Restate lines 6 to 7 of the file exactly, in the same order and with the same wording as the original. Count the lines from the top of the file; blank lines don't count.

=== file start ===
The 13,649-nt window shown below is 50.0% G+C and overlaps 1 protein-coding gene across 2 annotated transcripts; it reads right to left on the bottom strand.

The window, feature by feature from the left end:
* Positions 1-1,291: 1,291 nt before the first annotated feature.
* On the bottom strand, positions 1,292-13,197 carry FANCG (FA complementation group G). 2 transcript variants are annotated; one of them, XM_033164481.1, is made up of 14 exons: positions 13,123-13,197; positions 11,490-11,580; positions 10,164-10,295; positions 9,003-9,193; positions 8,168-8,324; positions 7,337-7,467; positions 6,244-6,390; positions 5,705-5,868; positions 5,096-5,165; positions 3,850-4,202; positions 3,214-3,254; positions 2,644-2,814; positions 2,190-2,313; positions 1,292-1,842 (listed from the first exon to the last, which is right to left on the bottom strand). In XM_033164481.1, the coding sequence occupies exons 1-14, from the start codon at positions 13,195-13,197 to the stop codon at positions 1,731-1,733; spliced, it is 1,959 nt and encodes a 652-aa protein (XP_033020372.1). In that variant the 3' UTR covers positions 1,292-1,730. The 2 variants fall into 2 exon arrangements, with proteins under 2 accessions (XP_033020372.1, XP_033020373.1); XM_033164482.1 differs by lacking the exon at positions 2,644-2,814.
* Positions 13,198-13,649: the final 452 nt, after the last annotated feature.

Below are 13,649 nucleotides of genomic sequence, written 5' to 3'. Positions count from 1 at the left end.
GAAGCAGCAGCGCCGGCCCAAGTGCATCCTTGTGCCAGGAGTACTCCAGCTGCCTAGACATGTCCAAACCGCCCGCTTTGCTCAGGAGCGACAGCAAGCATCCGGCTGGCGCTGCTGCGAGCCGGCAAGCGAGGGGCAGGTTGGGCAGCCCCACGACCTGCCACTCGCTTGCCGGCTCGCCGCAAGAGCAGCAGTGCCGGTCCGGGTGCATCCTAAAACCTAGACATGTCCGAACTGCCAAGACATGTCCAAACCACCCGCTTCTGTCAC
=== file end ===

Below are 13,649 nucleotides of genomic sequence, written 5' to 3'. Positions count from 1 at the left end.
GAAGCAGCAGCGCCGGCCCAAGTGCATCCTTGTGCCAGGAGTACTCCAGCTGCCTAGACATGTCCAAACCGCCCGCTTTGCTCAGGAGCGACAGCAAGCATCCGGCTGGCGCTGCTGCGAGCCGGCAAGCGAGGGGCAGGTTGGGCAGCCCCACGACCTGCCACTCGCTTGCCGGCTCGCCGCAAGAGCAGCAGTGCCGGTCCGGGTGCATCCTAAAACCTAGACATGTCCGAACTGCCAAGACATGTCCAAACCACCCGCTTCTGTCAC